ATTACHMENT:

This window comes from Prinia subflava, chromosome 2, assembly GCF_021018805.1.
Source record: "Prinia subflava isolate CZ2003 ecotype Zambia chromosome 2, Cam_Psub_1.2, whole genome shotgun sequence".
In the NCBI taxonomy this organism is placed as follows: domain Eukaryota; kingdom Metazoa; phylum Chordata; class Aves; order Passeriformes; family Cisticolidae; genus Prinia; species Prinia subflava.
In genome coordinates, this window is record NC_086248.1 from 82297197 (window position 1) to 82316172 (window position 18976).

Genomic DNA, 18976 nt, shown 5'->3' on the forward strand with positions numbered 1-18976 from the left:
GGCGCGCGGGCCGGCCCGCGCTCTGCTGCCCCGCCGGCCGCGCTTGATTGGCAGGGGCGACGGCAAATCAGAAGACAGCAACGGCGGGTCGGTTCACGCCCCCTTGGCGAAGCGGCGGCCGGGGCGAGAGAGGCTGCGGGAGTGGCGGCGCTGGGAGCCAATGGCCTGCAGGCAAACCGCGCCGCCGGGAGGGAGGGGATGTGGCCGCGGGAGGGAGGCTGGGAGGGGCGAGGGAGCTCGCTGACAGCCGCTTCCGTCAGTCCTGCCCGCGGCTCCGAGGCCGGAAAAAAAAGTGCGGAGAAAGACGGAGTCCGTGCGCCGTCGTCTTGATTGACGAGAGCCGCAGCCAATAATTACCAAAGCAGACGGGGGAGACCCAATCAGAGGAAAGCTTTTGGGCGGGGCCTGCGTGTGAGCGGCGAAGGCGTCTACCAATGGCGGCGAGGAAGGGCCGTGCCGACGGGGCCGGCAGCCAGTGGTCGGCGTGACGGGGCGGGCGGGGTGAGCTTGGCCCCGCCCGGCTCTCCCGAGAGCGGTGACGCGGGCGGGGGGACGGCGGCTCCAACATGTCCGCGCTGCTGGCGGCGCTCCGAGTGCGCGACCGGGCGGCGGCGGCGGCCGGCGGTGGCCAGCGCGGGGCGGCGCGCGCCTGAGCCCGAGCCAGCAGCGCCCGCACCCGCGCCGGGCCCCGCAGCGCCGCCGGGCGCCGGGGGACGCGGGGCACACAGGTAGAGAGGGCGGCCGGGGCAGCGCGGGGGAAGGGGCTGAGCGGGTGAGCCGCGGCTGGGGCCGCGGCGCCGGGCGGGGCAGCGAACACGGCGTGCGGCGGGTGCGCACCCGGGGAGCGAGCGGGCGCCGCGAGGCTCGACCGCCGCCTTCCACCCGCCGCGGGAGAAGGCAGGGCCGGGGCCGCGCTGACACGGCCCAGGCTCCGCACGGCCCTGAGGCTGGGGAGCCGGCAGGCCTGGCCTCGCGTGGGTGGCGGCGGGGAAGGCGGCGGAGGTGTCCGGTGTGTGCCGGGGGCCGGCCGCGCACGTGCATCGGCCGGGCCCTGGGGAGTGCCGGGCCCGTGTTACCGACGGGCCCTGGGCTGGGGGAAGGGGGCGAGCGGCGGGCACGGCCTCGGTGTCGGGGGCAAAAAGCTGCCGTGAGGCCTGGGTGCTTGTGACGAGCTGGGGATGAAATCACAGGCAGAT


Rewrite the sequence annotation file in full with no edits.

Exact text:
This window comes from Prinia subflava, chromosome 2, assembly GCF_021018805.1.
Source record: "Prinia subflava isolate CZ2003 ecotype Zambia chromosome 2, Cam_Psub_1.2, whole genome shotgun sequence".
In the NCBI taxonomy this organism is placed as follows: domain Eukaryota; kingdom Metazoa; phylum Chordata; class Aves; order Passeriformes; family Cisticolidae; genus Prinia; species Prinia subflava.
In genome coordinates, this window is record NC_086248.1 from 82297197 (window position 1) to 82316172 (window position 18976).

Genomic DNA, 18976 nt, shown 5'->3' on the forward strand with positions numbered 1-18976 from the left:
GGCGCGCGGGCCGGCCCGCGCTCTGCTGCCCCGCCGGCCGCGCTTGATTGGCAGGGGCGACGGCAAATCAGAAGACAGCAACGGCGGGTCGGTTCACGCCCCCTTGGCGAAGCGGCGGCCGGGGCGAGAGAGGCTGCGGGAGTGGCGGCGCTGGGAGCCAATGGCCTGCAGGCAAACCGCGCCGCCGGGAGGGAGGGGATGTGGCCGCGGGAGGGAGGCTGGGAGGGGCGAGGGAGCTCGCTGACAGCCGCTTCCGTCAGTCCTGCCCGCGGCTCCGAGGCCGGAAAAAAAAGTGCGGAGAAAGACGGAGTCCGTGCGCCGTCGTCTTGATTGACGAGAGCCGCAGCCAATAATTACCAAAGCAGACGGGGGAGACCCAATCAGAGGAAAGCTTTTGGGCGGGGCCTGCGTGTGAGCGGCGAAGGCGTCTACCAATGGCGGCGAGGAAGGGCCGTGCCGACGGGGCCGGCAGCCAGTGGTCGGCGTGACGGGGCGGGCGGGGTGAGCTTGGCCCCGCCCGGCTCTCCCGAGAGCGGTGACGCGGGCGGGGGGACGGCGGCTCCAACATGTCCGCGCTGCTGGCGGCGCTCCGAGTGCGCGACCGGGCGGCGGCGGCGGCCGGCGGTGGCCAGCGCGGGGCGGCGCGCGCCTGAGCCCGAGCCAGCAGCGCCCGCACCCGCGCCGGGCCCCGCAGCGCCGCCGGGCGCCGGGGGACGCGGGGCACACAGGTAGAGAGGGCGGCCGGGGCAGCGCGGGGGAAGGGGCTGAGCGGGTGAGCCGCGGCTGGGGCCGCGGCGCCGGGCGGGGCAGCGAACACGGCGTGCGGCGGGTGCGCACCCGGGGAGCGAGCGGGCGCCGCGAGGCTCGACCGCCGCCTTCCACCCGCCGCGGGAGAAGGCAGGGCCGGGGCCGCGCTGACACGGCCCAGGCTCCGCACGGCCCTGAGGCTGGGGAGCCGGCAGGCCTGGCCTCGCGTGGGTGGCGGCGGGGAAGGCGGCGGAGGTGTCCGGTGTGTGCCGGGGGCCGGCCGCGCACGTGCATCGGCCGGGCCCTGGGGAGTGCCGGGCCCGTGTTACCGACGGGCCCTGGGCTGGGGGAAGGGGGCGAGCGGCGGGCACGGCCTCGGTGTCGGGGGCAAAAAGCTGCCGTGAGGCCTGGGTGCTTGTGACGAGCTGGGGATGAAATCACAGGCAGAT